March 6, 2017
On Friday, March 3, my husband and I went to the Philadelphia 76ers game. The basketball team with the battle cry of “trust the process” (they are in a rebuilding period) had just beaten the New York Knicks. We came home that evening, thrilled with the victory – only to be met with news that left us feeling defeated. My Twitter feed had exploded with this update:
Trump administration seeks deep cuts from budget of NOAA, a leading climate science agency https://t.co/nzJKPu9Igd
— Washington Post (@washingtonpost) March 4, 2017
The overall proposed budget cut to “America’s environmental intelligence agency” is $990 million (17%). Immediately, the facts start streaming about the important role NOAA plays in all of our lives, from climate monitoring and weather hazards, to applied coastal environmental science and safety in navigating through the air and across our seas. More articles and blog posts quickly appeared, from Dr. Marshall Shepherd’s Forbes article on “Four Ways NOAA Benefits Your Life Today” to the Union of Concern Scientists’ blog post “Two Surprising Facts about NOAA.” Climate Central has an article titled “NOAA Cuts Could Stymie Research, Put Lives at Risk“, Ocean Conservancy posted about “A NOAA Budget that Cuts to the Bone“, and AGU’s Executive Director/CEO Chris McEntee wrote a column for the AGU Leaders Blog on “Proposed Agency Cuts Threaten Critical Lines of Defense for Public Safety, Economy and Security.”
From the Sea Grant Program to the National Weather Service, NOAA has certainly played a role throughout my life in ways I was too young to realize or remember. My PhD is in marine geology & geophysics, and I would never have pursued this degree or continued with my explorations and teaching without NOAA. While pursuing my undergraduate degree in geology, I was an intern with the NOAA/National Ocean Service/Field Photogrammetry Unit for two summers in Norfolk, Virginia. Those summers of fieldwork and learning about nautical charts were so critical in generating an even bigger spark for studying oceanography. Interestingly, I had the opportunity to travel back to the NOAA Marine Operations Center in Norfolk in 2014 to join the NOAA Ship Thomas Jefferson for a hydrographic survey in the North Atlantic.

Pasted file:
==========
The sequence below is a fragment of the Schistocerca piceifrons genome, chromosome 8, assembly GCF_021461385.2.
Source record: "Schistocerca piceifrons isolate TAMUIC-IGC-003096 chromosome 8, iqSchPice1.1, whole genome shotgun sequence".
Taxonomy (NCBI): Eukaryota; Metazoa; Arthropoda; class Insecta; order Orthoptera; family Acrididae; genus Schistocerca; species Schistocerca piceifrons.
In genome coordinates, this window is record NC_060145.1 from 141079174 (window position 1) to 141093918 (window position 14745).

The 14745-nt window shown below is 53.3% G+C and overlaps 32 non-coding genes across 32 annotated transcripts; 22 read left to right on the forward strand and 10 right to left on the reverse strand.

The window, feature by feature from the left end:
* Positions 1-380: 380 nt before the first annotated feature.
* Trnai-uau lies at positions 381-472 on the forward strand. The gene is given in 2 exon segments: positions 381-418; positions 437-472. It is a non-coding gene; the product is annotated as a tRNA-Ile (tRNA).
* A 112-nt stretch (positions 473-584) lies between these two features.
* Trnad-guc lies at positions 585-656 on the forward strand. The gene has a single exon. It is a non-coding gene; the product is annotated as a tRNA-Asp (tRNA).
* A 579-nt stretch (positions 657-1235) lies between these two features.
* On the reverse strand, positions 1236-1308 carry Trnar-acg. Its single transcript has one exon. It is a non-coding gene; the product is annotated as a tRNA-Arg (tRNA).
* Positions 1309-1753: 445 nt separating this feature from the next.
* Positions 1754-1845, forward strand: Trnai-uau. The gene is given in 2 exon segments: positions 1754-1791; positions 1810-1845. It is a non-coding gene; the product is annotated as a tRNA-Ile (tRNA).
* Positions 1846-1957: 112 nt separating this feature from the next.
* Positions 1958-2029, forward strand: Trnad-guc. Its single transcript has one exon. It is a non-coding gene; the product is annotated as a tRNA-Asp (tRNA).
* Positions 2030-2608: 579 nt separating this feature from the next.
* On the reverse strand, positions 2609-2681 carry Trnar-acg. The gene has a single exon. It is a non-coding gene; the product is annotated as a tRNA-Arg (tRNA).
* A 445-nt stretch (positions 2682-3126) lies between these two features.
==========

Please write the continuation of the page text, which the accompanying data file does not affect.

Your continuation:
And NOAA’s datasets – where would faculty be without using NOAA data for teaching, research, and outreach? NOAA’s National Centers for Environmental Information (NCEI) website is a foundation for so many of my in-class activities and undergraduate research projects with students. These data are essential for helping students understand weather and climate science over spatial and temporal scales. My introductory-level Earth science/geoscience/geography courses are all aimed at improving the scientific literacy of these non-science majors through data.
So, what are we to do to help share what NOAA means to scientists and society (in addition to contacting our elected officials)? And how can I “pay it forward” to an organization that has done so much and continues to be there for my professional and personal life?
I had the privilege of seeing former NOAA Administrator Dr. Kathryn Sullivan speak at the 2014 AGU Fall Meeting. I blogged about her talk, and here were some of my final reflections on her speech:
Dr. Sullivan’s take-home messages were clear and had the audience silently nodding their heads in agreement. NOAA must put environmental information in the hands of people who need it, and those communications need to be clear in “making it matter,” that what matters is people acting wisely with this information. Dr. Sullivan ended with the statement: “I can’t think of a better time to be an Earth scientist. Your talents and energies are needed desperately.” — GeoEd Trek blog post (December 19, 2014)
And here is her entire speech from the 2014 AGU Fall Meeting:
Each of us can play a role in “making it matter,” from information dissemination to moving forward with action. Former Secretary of the Department of the Interior Sally Jewell spoke at AGU 2014 and 2016 (video archive of her 2016 speech), and she made these relevant comments:
“If we speak the language of business, this will help the next administration understand that our science matters. We/government cannot make investments without sound science… We need to think about translating our science to dollars and cents.” Secretary Jewell also encouraged us to stay the course and keep doing the work, while working to make our voices heard and relevant. Most importantly, we should treat people with different points of view with respect… she [also spoke about] The Weather Channel. The weather data are from NASA and NOAA satellites that TWC uses to interpret for forecasts. She said “let’s give credit to federal data.” Interestingly, she said this same exact statement during her AGU 2014 Union Agency lecture. — GeoEd Trek blog post (December 15, 2016)
It is time to take up the challenge and utilize the recommendations from Sullivan and Jewell. In the end, even non-scientists realize what the budget cuts would mean (and not mean…)
Slashing scientific research into climate change will not prevent our planet from warming. It will just mean we will know less. https://t.co/khR1vlkrMm
— Dan Rather (@DanRather) March 4, 2017
My heart still aches as I wait with others to hear how Congress will move forward. I have to now “trust the process,” that enough people speaking up for NOAA and the value of its services to the physical and societal health, safety, and well-being of Planet Earth will be enough to “make it matter.”